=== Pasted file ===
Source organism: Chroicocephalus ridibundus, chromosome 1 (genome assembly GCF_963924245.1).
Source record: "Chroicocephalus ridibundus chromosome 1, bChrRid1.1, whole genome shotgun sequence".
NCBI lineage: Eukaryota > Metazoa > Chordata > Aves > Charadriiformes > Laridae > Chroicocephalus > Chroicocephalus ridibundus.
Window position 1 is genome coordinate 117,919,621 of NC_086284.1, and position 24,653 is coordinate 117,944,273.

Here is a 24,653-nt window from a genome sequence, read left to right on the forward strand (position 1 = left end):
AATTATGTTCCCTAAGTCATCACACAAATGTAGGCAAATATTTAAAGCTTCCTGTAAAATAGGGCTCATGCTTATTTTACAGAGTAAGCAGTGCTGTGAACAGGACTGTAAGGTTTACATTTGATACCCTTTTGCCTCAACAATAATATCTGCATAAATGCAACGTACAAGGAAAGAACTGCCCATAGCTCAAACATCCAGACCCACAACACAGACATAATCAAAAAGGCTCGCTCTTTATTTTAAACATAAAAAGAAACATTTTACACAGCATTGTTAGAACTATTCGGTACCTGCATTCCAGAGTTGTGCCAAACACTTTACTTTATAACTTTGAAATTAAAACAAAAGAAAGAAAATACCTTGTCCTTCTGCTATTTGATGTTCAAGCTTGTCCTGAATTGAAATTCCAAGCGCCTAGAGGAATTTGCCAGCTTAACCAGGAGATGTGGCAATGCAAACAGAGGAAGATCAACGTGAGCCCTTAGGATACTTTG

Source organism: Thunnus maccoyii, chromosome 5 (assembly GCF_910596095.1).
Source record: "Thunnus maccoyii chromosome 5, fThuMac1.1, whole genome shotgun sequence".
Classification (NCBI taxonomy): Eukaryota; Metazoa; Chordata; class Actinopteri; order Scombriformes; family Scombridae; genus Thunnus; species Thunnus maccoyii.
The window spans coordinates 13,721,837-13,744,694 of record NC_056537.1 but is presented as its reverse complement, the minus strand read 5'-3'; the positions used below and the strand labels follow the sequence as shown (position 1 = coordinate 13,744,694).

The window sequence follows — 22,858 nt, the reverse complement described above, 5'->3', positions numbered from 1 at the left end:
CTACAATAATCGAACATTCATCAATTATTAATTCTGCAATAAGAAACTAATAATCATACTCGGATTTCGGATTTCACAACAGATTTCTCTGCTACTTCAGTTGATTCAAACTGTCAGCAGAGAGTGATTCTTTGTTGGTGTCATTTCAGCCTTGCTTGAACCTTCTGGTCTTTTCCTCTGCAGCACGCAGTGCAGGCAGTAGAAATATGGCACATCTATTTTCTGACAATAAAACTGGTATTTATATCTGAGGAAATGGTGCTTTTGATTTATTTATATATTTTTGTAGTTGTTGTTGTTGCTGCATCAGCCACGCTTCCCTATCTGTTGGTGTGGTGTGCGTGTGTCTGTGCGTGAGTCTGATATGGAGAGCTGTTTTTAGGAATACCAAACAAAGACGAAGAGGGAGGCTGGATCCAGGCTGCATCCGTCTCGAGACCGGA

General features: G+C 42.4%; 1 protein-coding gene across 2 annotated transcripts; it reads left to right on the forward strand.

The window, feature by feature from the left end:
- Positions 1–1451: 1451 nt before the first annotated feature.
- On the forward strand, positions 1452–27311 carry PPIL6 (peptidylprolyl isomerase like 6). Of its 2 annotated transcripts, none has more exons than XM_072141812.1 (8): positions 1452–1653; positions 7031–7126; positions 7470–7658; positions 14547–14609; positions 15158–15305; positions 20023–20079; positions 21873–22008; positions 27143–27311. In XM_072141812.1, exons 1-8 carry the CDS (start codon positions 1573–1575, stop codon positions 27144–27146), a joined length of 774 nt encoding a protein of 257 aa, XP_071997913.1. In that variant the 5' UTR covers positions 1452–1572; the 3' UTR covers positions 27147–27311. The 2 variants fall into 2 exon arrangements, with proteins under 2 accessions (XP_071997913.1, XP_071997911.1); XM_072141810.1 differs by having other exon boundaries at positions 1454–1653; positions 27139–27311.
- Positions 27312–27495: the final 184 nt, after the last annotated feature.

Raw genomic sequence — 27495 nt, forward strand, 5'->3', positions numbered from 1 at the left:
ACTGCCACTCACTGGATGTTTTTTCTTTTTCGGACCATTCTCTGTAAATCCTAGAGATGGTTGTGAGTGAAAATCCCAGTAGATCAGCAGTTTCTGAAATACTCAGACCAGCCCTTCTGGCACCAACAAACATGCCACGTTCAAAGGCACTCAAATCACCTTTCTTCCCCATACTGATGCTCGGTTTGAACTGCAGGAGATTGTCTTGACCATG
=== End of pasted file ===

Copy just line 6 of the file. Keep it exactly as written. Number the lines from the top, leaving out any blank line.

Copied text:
AATTATGTTCCCTAAGTCATCACACAAATGTAGGCAAATATTTAAAGCTTCCTGTAAAATAGGGCTCATGCTTATTTTACAGAGTAAGCAGTGCTGTGAACAGGACTGTAAGGTTTACATTTGATACCCTTTTGCCTCAACAATAATATCTGCATAAATGCAACGTACAAGGAAAGAACTGCCCATAGCTCAAACATCCAGACCCACAACACAGACATAATCAAAAAGGCTCGCTCTTTATTTTAAACATAAAAAGAAACATTTTACACAGCATTGTTAGAACTATTCGGTACCTGCATTCCAGAGTTGTGCCAAACACTTTACTTTATAACTTTGAAATTAAAACAAAAGAAAGAAAATACCTTGTCCTTCTGCTATTTGATGTTCAAGCTTGTCCTGAATTGAAATTCCAAGCGCCTAGAGGAATTTGCCAGCTTAACCAGGAGATGTGGCAATGCAAACAGAGGAAGATCAACGTGAGCCCTTAGGATACTTTG